Christopher Pyne argues that only if Australian universities are able to set their own tuition and fees – in part to make up for a planned decrease in the government’s funding of the tertiary sector – will they be equipped to compete with the best in the world. Janice Dudley, associate dean and senior lecturer at Perth’s Murdoch University, has pointed out at The Conversation that Australia’s universities already compete rather well. Depending on which ranking system you look at, we have between four and eight of the top 100 universities in the world. That is more, Dudley notes, than France, China, Japan or Russia. Dudley adds that we even have proportionally more than the US when you consider that they have more than 100 times the number of universities that we do: some 4700 to our 43. Both the authoritative QS and Times Higher Education World University Rankings for 2014–15, incidentally, rate the University of Melbourne and the Australian National University (ANU) above Brown. (QS ranks the University of Sydney, the University of Queensland and the University of New South Wales over Brown as well.) Dudley characterises Pyne’s claim as “at best, fanciful and disingenuous”.

One reason students and faculty (if not always their vice-chancellors) have been so passionately opposed to Pyne’s proposed reforms is that they will create a hierarchy of universities that threatens to put the best education out of the reach of students from less well-off families. As the financial aid policies of many top American universities recognise, the best students – as crucial to a good university as the quality of its faculty and research – don’t necessarily come from the wealthiest families. Such policies acknowledge that a future burden of debt can be a serious disincentive to study for students from disadvantaged backgrounds.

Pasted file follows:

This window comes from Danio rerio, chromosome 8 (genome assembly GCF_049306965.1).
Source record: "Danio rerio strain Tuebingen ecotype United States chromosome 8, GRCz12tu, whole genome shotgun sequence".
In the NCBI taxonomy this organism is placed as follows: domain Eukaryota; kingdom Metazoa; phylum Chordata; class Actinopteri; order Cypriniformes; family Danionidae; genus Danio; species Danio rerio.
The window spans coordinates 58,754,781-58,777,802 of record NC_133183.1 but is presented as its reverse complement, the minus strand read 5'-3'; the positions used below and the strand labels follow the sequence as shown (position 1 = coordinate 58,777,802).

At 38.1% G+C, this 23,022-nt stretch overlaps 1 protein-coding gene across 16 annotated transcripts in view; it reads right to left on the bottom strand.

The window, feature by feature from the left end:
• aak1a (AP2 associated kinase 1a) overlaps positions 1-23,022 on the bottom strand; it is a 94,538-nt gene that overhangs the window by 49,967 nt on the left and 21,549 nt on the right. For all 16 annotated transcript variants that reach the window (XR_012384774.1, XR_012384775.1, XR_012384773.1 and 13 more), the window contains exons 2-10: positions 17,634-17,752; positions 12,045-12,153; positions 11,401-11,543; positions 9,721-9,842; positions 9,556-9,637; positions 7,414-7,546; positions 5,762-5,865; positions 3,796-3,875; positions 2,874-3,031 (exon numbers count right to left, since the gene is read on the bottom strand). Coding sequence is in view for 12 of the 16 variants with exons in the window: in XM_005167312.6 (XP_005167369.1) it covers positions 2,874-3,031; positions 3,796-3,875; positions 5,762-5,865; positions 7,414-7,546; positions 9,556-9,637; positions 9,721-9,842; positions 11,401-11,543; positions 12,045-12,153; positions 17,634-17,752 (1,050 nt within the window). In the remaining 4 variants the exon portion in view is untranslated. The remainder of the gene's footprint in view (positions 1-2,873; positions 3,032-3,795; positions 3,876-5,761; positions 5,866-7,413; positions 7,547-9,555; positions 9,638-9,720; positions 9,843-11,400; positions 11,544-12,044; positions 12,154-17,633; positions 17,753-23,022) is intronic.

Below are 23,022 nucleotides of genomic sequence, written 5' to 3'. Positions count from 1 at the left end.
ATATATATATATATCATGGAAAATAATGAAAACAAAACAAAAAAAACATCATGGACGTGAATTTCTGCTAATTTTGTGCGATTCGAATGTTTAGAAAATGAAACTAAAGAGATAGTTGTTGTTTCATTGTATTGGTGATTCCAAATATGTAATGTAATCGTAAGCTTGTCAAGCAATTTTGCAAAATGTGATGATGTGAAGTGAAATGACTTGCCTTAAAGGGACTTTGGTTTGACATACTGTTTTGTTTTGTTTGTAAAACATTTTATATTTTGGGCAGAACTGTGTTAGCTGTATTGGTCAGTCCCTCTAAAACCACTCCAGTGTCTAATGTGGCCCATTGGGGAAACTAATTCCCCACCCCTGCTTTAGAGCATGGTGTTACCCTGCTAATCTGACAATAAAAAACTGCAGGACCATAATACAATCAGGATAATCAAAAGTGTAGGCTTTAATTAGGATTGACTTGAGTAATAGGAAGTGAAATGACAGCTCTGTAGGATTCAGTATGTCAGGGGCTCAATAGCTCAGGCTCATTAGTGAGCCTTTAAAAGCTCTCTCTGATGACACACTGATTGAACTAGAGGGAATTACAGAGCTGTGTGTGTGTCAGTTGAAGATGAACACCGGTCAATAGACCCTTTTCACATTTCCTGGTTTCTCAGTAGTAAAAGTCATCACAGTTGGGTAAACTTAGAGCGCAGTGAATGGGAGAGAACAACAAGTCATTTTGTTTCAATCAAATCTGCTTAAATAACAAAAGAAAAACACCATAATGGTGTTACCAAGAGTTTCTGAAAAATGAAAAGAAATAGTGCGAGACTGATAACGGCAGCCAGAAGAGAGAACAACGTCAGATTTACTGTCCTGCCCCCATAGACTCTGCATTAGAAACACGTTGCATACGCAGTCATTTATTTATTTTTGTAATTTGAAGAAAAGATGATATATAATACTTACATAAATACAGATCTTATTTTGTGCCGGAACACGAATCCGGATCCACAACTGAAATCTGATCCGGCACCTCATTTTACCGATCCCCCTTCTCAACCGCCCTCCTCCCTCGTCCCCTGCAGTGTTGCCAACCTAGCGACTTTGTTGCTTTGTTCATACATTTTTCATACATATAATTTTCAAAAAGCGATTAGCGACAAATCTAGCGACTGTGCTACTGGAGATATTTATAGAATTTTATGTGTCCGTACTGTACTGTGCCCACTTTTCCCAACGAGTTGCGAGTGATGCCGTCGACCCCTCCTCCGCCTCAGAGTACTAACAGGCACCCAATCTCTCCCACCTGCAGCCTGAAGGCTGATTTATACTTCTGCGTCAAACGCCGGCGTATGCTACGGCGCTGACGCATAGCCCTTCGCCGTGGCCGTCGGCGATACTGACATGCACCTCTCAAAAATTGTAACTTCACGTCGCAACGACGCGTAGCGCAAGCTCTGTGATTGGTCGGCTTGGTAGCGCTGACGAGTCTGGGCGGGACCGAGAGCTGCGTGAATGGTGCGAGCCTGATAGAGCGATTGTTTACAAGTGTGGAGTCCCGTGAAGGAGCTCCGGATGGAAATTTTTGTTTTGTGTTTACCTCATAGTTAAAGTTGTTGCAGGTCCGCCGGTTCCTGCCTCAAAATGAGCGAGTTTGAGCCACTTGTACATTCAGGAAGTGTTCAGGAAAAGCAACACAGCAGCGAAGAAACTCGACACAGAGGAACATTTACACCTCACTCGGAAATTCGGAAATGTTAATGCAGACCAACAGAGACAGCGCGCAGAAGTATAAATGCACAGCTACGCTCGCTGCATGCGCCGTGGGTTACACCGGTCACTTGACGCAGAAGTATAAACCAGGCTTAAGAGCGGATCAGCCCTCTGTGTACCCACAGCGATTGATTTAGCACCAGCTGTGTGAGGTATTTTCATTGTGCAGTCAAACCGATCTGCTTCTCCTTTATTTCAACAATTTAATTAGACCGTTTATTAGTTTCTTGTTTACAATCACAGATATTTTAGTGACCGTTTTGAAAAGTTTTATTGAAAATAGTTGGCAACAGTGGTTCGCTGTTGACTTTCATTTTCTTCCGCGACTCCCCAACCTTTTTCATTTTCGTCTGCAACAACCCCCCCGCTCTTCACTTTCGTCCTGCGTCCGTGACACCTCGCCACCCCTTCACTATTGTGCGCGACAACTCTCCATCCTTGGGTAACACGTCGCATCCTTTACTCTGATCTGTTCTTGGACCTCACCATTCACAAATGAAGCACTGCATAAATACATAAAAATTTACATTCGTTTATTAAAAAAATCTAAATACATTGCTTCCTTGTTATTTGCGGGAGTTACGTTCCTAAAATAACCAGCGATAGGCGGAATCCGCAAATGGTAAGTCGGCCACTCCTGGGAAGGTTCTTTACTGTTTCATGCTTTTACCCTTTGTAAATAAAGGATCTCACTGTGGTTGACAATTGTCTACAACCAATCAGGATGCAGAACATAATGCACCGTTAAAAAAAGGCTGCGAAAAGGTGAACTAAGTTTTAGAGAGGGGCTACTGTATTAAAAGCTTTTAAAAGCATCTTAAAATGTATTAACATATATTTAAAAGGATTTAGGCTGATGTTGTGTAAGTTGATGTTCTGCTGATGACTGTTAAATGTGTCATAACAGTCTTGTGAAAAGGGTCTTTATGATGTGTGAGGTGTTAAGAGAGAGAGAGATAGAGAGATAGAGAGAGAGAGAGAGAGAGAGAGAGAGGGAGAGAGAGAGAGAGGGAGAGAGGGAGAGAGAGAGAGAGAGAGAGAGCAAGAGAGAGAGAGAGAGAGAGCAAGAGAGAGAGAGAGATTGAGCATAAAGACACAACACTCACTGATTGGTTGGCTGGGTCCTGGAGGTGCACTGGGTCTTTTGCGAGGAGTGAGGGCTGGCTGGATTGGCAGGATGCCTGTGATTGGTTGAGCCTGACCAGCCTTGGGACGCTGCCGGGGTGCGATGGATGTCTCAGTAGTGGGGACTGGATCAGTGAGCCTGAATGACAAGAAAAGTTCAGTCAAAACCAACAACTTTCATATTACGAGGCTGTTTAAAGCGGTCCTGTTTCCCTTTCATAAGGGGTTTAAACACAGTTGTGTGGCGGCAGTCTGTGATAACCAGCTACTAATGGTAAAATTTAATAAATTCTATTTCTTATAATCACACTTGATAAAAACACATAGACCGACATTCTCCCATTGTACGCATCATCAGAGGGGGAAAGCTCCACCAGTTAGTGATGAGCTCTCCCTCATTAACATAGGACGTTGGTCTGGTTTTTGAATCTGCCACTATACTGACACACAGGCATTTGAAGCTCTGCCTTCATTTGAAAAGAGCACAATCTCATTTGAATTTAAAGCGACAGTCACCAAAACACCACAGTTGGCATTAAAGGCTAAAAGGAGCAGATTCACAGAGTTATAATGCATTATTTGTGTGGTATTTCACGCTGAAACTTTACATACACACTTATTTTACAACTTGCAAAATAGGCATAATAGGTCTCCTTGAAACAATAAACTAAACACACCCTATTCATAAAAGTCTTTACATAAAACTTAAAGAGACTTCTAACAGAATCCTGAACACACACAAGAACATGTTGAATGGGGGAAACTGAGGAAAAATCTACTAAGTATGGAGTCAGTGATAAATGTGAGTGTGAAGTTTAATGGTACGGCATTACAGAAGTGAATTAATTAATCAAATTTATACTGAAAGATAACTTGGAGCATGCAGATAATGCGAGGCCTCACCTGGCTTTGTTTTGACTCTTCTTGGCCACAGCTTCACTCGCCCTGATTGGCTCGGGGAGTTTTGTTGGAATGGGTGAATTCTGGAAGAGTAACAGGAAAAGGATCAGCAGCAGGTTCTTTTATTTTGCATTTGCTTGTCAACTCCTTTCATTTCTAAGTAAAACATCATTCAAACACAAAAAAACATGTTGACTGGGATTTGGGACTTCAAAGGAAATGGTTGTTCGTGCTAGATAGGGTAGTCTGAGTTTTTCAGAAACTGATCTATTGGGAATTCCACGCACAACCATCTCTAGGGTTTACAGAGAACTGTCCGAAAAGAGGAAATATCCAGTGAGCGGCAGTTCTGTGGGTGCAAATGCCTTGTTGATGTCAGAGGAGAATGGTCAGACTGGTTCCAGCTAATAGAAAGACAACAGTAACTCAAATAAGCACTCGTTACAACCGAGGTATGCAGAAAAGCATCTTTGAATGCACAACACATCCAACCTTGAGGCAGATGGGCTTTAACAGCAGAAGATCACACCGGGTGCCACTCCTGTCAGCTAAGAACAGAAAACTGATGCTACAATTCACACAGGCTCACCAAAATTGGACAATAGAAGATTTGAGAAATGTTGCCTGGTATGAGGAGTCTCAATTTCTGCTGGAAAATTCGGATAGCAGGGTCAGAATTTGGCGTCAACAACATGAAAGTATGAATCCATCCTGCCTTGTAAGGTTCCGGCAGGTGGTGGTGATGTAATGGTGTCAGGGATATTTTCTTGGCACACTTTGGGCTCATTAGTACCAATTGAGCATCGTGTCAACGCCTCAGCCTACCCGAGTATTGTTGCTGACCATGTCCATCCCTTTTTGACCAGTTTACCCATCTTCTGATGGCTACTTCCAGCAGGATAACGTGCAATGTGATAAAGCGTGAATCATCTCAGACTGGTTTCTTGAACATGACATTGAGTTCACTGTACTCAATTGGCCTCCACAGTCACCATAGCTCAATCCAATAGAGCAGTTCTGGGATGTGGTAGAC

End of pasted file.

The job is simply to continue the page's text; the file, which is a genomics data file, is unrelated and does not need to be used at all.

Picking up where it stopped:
The US spends just under 2.7% of GDP on education. We spend 1.6%. Pyne wants to spend even less. Yet what supports the culture of excellence at universities like Brown is not their high tuition and fees (Brown is running on a deficit, after all) but their rich endowments. Brown, with an endowment worth more than $US3 billion, is the 30th wealthiest university in North America. Dudley notes that Harvard, Yale, Stanford and Princeton all have endowments of more than $US20 billion. Besides providing scholarships to less advantaged students, healthy endowments pay for top faculty and leading research. But the culture of endowment-based education, one that relies on generous donations from alumni and others, is almost unique to North America. (Elsewhere, most non-profit universities are government-financed.) As Dudley points out, no Australian university can boast of an endowment in excess of $A1.5 billion; that of ANU is a piddling $A200 million.

If Pyne wants to guarantee American-style excellence, he simply needs to consider American-style funding levels, including scholarships for need-blind admissions. His current proposals – including funding the now homeless, truly psychoceramic Bjørn Lomborg “consensus centre” – are worthy of Josiah S Carberry; let’s hope this government leaves the Australian university system with more than a few cracked pots to piss in.

Linda Jaivin

Linda Jaivin is an author and translator of Chinese. Her books include Eat Me, The Infernal Optimist and A Most Immoral Woman. Her most recent works are the novel The Empress Lover and the Quarterly Essay ‘Found in Translation’.